Unfortunately, I was reminded recently the 3750s come with a huge caveat: small buffer sizes.  What’s really shocking is as Cisco added horsepower in terms of bps and pps with the E, and X series, they kept the buffer sizes exactly the same: 2MB per 24 ports.  In comparison, a WS-X6748-GE-TX blade on a 6500 has 1.3 MB per port. That’s about 20x as much.  When a 3750 is handling high bandwidth flows, you’ll almost always see output queue drops:


Switch#show mls qos int gi1/0/1 stat
  cos: outgoing 

  0 -  4 :  3599026173            0            0            0            0  
  5 -  7 :           0            0      2867623  
  output queues enqueued: 
 queue:    threshold1   threshold2   threshold3
 queue 0:           0           0           0 
 queue 1:  3599026173           0     2867623 
 queue 2:           0           0           0 
 queue 3:           0           0           0 

  output queues dropped: 
 queue:    threshold1   threshold2   threshold3
 queue 0:           0           0           0 
 queue 1:    29864113           0         171 
 queue 2:           0           0           0 
 queue 3:           0           0           0 

There is a partial workaround for this shortcoming: enabling QoS and tinkering with queue settings.  When enabling QoS, the input queue goes 90/10 while the output queue goes 25/25/25/25.  If the majority of traffic is CoS 0 (which is normal for a data center), the buffer settings for output queue #2 can be pushed way up.

mls qos queue-set output 1 threshold 2 3200 3200 50 3200
mls qos queue-set output 1 buffers 5 80 5 10
mls qos

Note here that queue-set 1 is the “default” set applied to all ports.  If you want to do some experimentation first, modify queue-set 2 and apply this to a test port with the “queue-set 2” command.  Also note that while the queues are called 1-2-3-4 in configuration mode, they’ll show up as 0-1-2-3 respectively in the show commands.  So, clearly the team writing the configuration and writing the show output weren’t on the same page.  That’s Cisco for you.

Bottom line: don’t expect more than 200 Mbps per port when deploying a 3560 or 3750 to a server farm.  I’m able to work with them for now, but will probably have to look at something beefier long term.  Since we have Nexus 5548s and 5672s at the distribution layer, migrating to the Nexus 2248 fabric extenders is the natural path here.  I have worked with the 4948s in the past but was never a big fan due to the high cost and non-stackability.  End of row 6500 has always been my ideal deployment scenario for a Data Center, but the reality is sysadmins love top of rack because they see it as “plug-n-play”, and ironically fall under the misconception that having a dedicated switch makes over-subscription less likely.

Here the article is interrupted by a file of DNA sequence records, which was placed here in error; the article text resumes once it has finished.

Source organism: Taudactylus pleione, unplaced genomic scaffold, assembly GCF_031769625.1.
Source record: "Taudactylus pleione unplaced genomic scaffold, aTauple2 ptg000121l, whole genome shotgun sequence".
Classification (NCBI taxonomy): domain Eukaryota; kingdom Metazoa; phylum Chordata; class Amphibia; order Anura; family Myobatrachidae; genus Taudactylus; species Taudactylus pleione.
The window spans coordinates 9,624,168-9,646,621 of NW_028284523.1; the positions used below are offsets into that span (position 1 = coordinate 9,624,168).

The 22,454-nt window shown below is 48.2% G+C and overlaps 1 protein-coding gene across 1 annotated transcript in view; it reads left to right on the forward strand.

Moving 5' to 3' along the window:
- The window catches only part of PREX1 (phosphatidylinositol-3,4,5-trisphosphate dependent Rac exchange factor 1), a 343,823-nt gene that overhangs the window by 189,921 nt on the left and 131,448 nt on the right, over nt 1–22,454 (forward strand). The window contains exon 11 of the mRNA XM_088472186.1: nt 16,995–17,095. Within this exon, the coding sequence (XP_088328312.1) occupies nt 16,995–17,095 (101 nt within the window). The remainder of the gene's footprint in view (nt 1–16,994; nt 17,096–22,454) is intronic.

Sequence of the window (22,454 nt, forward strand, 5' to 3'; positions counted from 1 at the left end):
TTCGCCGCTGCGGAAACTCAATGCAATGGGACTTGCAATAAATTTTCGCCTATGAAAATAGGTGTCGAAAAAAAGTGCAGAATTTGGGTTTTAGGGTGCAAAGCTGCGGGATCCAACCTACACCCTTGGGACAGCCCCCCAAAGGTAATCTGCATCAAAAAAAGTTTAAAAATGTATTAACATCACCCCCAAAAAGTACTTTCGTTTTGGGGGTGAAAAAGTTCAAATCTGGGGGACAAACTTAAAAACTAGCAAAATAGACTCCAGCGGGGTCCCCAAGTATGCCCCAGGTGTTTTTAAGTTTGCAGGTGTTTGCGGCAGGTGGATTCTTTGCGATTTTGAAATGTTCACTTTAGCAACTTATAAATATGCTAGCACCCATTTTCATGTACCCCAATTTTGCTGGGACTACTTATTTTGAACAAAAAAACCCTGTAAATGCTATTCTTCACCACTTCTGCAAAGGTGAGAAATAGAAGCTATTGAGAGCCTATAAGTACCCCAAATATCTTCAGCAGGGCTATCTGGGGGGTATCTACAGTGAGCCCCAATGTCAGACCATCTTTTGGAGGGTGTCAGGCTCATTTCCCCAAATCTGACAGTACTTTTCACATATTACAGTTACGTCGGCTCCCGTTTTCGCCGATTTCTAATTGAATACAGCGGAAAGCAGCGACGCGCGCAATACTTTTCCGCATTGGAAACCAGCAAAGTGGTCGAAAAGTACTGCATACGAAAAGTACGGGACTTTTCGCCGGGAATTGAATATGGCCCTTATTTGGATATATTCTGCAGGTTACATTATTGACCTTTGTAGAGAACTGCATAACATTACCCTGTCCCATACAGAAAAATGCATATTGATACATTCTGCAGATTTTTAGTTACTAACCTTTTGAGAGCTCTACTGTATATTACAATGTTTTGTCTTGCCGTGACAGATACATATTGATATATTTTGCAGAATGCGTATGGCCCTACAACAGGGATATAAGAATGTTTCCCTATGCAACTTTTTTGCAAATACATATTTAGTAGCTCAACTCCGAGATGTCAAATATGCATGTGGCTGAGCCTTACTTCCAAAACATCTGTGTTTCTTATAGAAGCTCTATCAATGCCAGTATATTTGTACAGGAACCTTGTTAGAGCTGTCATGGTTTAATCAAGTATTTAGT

Why EtherChannel Misconfig Guard is a disaster in mixed vendor STP environments


“It was the worst network outage…I ever seen”

I got bit by probably the worst outage ever this weekend.   Chain of events:

  1. F5 BigIP is plugged in to Cisco 3750 switch with default configuration
  2. Thanks to DTP, trunk is formed and STP TCN on vlan 1 is generated
  3. R-PVST+ BPDU is sent to pair of Cisco 6509 core switches
  4. Core switches each pass the BPDU to a stack of Dell/Force10 S4810s, which are running 802.1w, connected dual via 2×10 Gbps LACP etherchannels
  5. The Dells pass the BPDUs to their access switches, which are all connected via 2×10 Gbps LACP etherchannel.
  6. Converting the BPDUs back to R-PVST+, every single Cisco in the data center sees the “duplicate” (note the quotes here) BPDU come across the channel with different bridge IDs, concludes the etherchannel is misconfigured, and disables its 2x10Gbps uplink

Ouch.  Ouch.  Ouch.  Ouch.

While note the longest outage I’ve experienced, this probably has been the worst.  There’s lots of things to go about fixing, namely DTP should be disabled on 3750s with “switchport mode access” for all access layer ports.  But for the main culprit, it really looks like Cisco’s etherchannel misconfigation guard need some re-examination and should be used with extreme caution in mixed environments.

At a minimum, enable error recovery, so that if it does kick, it’s only temporary:

errdisable recovery cause channel-misconfig (STP)

And lower the interval from the default of 5 minutes to the shortest time possible:

errdisable recovery interval 30

If running LACP or PAgP for all aggregate links, it’s fine to disable the feature altogether:

no spanning-tree etherchannel guard misconfig

This is because should there be a mismatch, it will be removed from the bundle and set to independent mode, at which point Spanning-Tree will kick in and make all well until the configuration can be corrected.

48 Port Copper Modules for 6500 Series

WS-X6148 & WS-X6548

  • No Jumbo Frame Support
  • 1MB Buffer per 8 ports (average 128KB per port)
  • Not supported with newest Supervisors (VS-S720-10G & VS-SUP2T-10G)

WS-X6148A & WS-X6748

  • Jumbo Frame Support
  • 2.67MB or 1.3MB Buffer per port
  • Supported across all Supervisors

In short, the 6148 and 6548s should only be used in low-traffic environments, with SUP32 and SUP720 (non VSS) Supervisor cards.  The 6148A and 6748 are for high-traffic environments, such as server farms